Since first coming into service in 1980, the M1 Abrams tank has become a staple of US ground forces. The 67-ton behemoth has since made a name for itself as an incredibly tough, powerful tool that has successfully transitioned from a Cold War-era blunt instrument to a tactical modern weapon.
In the slides below, find out how the M1 Abrams became, and remains, the king of the battlefield.
Here is one of the first M1 Abrams in 1979. The Abrams entered service in 1980, but didn’t see heavy combat until Desert Storm in 1991.
The Abrams was the first tank to incorporate British-developed Chobham composite armor, which includes ceramics and is incredibly dense.
Despite the British-designed armor, the Abrams tanks were made in Ohio and Michigan.
The Abrams is highly mobile, with a top speed of more than 40 mph and an impressive zero-turn radius.
Source: Federation of American Scientists
Also, in special conditions like loose sand, dirt, or packed snow, the Abrams can actually drift.
The M1 Abrams sports a 120 mm smooth-bore cannon capable of firing a variety of rounds.
Like with any armored unit, their success depends partly on the hardware and partly on the crew. Here, a loader expertly queues up a round capable of melting through an enemy tank’s armor.
In addition to the main cannon, the Abrams sports a M2H Browning .50-caliber machine gun, a staple of the US military since World War II. In some cases, the guns can be remotely fired.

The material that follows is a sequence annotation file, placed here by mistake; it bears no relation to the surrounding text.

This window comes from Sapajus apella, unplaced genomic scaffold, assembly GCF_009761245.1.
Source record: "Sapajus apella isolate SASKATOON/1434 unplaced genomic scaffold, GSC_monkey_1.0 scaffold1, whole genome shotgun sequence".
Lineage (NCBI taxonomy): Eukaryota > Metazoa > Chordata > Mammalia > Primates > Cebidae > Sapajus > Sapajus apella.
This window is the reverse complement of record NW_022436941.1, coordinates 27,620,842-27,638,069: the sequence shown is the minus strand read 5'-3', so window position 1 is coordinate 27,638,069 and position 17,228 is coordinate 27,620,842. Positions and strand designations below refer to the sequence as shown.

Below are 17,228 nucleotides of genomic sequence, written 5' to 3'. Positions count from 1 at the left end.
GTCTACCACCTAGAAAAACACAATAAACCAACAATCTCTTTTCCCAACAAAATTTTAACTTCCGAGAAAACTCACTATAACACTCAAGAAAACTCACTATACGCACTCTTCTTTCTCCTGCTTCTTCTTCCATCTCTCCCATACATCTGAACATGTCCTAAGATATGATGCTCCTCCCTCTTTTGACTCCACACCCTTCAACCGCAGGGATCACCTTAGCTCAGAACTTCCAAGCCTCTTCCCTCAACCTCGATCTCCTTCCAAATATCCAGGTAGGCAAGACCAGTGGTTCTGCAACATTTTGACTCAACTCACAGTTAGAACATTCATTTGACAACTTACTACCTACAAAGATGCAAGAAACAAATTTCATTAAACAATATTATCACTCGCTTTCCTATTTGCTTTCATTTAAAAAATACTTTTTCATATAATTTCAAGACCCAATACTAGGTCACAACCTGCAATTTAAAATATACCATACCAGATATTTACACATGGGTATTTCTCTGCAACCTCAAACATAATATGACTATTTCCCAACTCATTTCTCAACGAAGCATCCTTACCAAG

The M1 Abrams is just plain tough. Watch it roll over a car bomb without even closing the hatch. This would tear a lesser tank to shreds.
The US as well as Iraq, Saudi Arabia, Egypt, and Australia use the Abrams as their main battle tank.
When the Abrams finally saw combat in 1991, it impressed operators with it’s effective rounds and virtual invulnerability to Iraqi tank fire. No Abrams was destroyed by Iraqi tank fire during the Persian Gulf War.
Source: US General Accounting Office
In fact, the only Abrams lost during the Persian Gulf War were destroyed by friendly fire, sometimes on purpose so they couldn’t be reclaimed by Iraqi forces.
The Abrams benefited from having superior range and night-vision abilities compared to their Soviet-made counterparts.
During the 2003 invasion of Iraq, the Abrams became involved in urban warfare while clearing cities. Urban warfare is the worst situation for tanks, as their range is limited by buildings and they can be attacked from above, where their armor is weakest.
Source: USA Today
Source: USA Today
In his book “Heavy Metal: A Tank Company’s Battle to Baghdad” Maj. Jason Conroy reports a lopsided victory where an Abrams unit destroyed seven Soviet-made T-72 tanks at point-blank range with no losses on the US side.
Today, the Abrams remains the US’s main battle tank, one of the most successful tanks of all time, and the king of the battlefield.